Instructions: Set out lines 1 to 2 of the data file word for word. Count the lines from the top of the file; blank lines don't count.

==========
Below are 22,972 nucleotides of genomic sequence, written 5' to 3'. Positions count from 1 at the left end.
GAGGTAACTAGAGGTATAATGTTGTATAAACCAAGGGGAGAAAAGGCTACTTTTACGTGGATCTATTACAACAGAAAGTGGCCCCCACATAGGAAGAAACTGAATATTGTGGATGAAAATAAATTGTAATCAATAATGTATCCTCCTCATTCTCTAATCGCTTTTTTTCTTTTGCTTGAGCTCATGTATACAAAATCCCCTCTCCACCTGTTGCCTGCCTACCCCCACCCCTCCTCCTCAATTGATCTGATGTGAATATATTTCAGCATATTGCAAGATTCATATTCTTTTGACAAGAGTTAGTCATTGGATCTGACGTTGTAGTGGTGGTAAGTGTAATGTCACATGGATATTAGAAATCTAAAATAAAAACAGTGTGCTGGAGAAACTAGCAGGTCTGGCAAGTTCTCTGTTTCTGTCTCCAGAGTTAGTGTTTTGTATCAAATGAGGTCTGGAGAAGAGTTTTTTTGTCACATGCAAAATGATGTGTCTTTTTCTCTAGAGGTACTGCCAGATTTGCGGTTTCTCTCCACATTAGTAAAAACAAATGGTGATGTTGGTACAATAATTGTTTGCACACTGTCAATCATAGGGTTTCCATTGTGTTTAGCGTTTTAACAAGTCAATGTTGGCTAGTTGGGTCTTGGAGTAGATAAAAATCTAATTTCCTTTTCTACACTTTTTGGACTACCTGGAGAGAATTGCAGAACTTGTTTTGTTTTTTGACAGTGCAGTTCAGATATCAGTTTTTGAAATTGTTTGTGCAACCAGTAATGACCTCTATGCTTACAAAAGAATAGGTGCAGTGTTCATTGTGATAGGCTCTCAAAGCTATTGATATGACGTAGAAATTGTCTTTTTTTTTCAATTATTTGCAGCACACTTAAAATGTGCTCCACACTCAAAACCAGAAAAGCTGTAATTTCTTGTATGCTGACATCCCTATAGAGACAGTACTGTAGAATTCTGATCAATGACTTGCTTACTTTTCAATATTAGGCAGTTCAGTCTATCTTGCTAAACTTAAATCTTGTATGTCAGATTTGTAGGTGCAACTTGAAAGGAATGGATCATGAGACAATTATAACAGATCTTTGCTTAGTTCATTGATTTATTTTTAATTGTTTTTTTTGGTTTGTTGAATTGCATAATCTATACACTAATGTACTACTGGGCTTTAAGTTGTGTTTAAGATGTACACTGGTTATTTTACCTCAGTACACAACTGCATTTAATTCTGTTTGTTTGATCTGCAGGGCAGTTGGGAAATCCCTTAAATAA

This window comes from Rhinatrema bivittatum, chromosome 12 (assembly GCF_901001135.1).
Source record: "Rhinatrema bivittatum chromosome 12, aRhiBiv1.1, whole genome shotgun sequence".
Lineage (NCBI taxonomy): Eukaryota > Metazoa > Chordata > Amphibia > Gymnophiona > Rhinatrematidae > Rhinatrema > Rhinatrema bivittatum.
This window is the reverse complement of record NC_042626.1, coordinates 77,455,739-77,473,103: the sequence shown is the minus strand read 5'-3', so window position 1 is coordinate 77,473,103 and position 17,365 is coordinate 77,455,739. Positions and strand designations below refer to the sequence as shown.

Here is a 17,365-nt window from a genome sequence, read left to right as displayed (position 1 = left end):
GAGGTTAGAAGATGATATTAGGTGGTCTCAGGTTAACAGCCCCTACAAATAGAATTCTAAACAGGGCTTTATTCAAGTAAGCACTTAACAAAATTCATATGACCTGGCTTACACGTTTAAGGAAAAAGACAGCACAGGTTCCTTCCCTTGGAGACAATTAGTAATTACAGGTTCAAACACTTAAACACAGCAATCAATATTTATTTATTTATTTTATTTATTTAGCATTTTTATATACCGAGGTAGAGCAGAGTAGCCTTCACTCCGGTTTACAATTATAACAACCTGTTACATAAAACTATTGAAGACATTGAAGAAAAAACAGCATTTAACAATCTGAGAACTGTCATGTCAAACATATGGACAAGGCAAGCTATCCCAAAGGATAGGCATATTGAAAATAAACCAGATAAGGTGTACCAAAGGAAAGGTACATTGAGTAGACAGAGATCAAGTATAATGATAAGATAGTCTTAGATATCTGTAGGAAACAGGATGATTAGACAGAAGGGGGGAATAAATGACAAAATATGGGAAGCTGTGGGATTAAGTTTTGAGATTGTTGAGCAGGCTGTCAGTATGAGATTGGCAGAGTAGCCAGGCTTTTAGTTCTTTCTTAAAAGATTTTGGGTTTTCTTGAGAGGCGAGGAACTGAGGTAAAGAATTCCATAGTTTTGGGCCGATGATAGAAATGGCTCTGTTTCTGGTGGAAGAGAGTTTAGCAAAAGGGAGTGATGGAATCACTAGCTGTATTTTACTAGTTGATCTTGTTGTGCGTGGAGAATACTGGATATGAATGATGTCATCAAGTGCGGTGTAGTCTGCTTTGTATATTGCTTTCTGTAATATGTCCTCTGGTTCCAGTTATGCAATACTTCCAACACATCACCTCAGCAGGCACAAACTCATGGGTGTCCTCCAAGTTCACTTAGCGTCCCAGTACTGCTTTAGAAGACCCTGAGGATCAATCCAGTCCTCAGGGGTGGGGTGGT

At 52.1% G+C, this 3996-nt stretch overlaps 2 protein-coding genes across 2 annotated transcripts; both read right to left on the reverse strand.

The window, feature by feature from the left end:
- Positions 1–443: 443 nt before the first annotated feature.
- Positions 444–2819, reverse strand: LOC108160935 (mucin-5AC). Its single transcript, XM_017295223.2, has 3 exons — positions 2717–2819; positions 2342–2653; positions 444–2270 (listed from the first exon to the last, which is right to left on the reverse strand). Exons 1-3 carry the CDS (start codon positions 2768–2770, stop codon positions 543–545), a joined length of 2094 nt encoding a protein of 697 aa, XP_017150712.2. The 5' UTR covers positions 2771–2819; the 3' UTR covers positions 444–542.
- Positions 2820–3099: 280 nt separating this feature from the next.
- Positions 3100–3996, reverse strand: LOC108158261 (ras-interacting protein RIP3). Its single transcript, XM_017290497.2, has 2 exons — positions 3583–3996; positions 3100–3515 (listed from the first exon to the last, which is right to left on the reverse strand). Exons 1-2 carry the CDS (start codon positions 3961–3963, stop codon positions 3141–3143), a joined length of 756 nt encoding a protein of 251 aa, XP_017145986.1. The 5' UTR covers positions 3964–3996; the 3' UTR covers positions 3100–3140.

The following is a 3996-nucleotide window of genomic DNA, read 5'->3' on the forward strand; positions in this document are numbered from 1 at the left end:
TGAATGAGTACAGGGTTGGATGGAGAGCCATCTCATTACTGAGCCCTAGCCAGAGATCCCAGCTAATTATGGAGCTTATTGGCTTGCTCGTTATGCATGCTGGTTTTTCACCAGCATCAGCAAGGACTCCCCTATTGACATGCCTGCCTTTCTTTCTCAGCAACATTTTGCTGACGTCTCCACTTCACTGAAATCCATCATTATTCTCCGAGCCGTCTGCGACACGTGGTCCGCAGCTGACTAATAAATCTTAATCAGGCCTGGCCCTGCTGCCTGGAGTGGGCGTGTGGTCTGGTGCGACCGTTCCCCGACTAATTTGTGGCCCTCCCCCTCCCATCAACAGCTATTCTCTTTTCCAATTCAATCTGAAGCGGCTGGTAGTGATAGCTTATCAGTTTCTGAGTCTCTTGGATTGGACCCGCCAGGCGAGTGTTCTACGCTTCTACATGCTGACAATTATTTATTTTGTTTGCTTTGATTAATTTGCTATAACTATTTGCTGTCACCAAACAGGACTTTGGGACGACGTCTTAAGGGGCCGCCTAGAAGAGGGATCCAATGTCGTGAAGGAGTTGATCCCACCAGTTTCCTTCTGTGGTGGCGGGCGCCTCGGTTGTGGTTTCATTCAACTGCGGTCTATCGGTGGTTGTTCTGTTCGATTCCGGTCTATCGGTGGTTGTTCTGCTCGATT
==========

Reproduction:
Below are 22,972 nucleotides of genomic sequence, written 5' to 3'. Positions count from 1 at the left end.
GAGGTAACTAGAGGTATAATGTTGTATAAACCAAGGGGAGAAAAGGCTACTTTTACGTGGATCTATTACAACAGAAAGTGGCCCCCACATAGGAAGAAACTGAATATTGTGGATGAAAATAAATTGTAATCAATAATGTATCCTCCTCATTCTCTAATCGCTTTTTTTCTTTTGCTTGAGCTCATGTATACAAAATCCCCTCTCCACCTGTTGCCTGCCTACCCCCACCCCTCCTCCTCAATTGATCTGATGTGAATATATTTCAGCATATTGCAAGATTCATATTCTTTTGACAAGAGTTAGTCATTGGATCTGACGTTGTAGTGGTGGTAAGTGTAATGTCACATGGATATTAGAAATCTAAAATAAAAACAGTGTGCTGGAGAAACTAGCAGGTCTGGCAAGTTCTCTGTTTCTGTCTCCAGAGTTAGTGTTTTGTATCAAATGAGGTCTGGAGAAGAGTTTTTTTGTCACATGCAAAATGATGTGTCTTTTTCTCTAGAGGTACTGCCAGATTTGCGGTTTCTCTCCACATTAGTAAAAACAAATGGTGATGTTGGTACAATAATTGTTTGCACACTGTCAATCATAGGGTTTCCATTGTGTTTAGCGTTTTAACAAGTCAATGTTGGCTAGTTGGGTCTTGGAGTAGATAAAAATCTAATTTCCTTTTCTACACTTTTTGGACTACCTGGAGAGAATTGCAGAACTTGTTTTGTTTTTTGACAGTGCAGTTCAGATATCAGTTTTTGAAATTGTTTGTGCAACCAGTAATGACCTCTATGCTTACAAAAGAATAGGTGCAGTGTTCATTGTGATAGGCTCTCAAAGCTATTGATATGACGTAGAAATTGTCTTTTTTTTTCAATTATTTGCAGCACACTTAAAATGTGCTCCACACTCAAAACCAGAAAAGCTGTAATTTCTTGTATGCTGACATCCCTATAGAGACAGTACTGTAGAATTCTGATCAATGACTTGCTTACTTTTCAATATTAGGCAGTTCAGTCTATCTTGCTAAACTTAAATCTTGTATGTCAGATTTGTAGGTGCAACTTGAAAGGAATGGATCATGAGACAATTATAACAGATCTTTGCTTAGTTCATTGATTTATTTTTAATTGTTTTTTTTGGTTTGTTGAATTGCATAATCTATACACTAATGTACTACTGGGCTTTAAGTTGTGTTTAAGATGTACACTGGTTATTTTACCTCAGTACACAACTGCATTTAATTCTGTTTGTTTGATCTGCAGGGCAGTTGGGAAATCCCTTAAATAA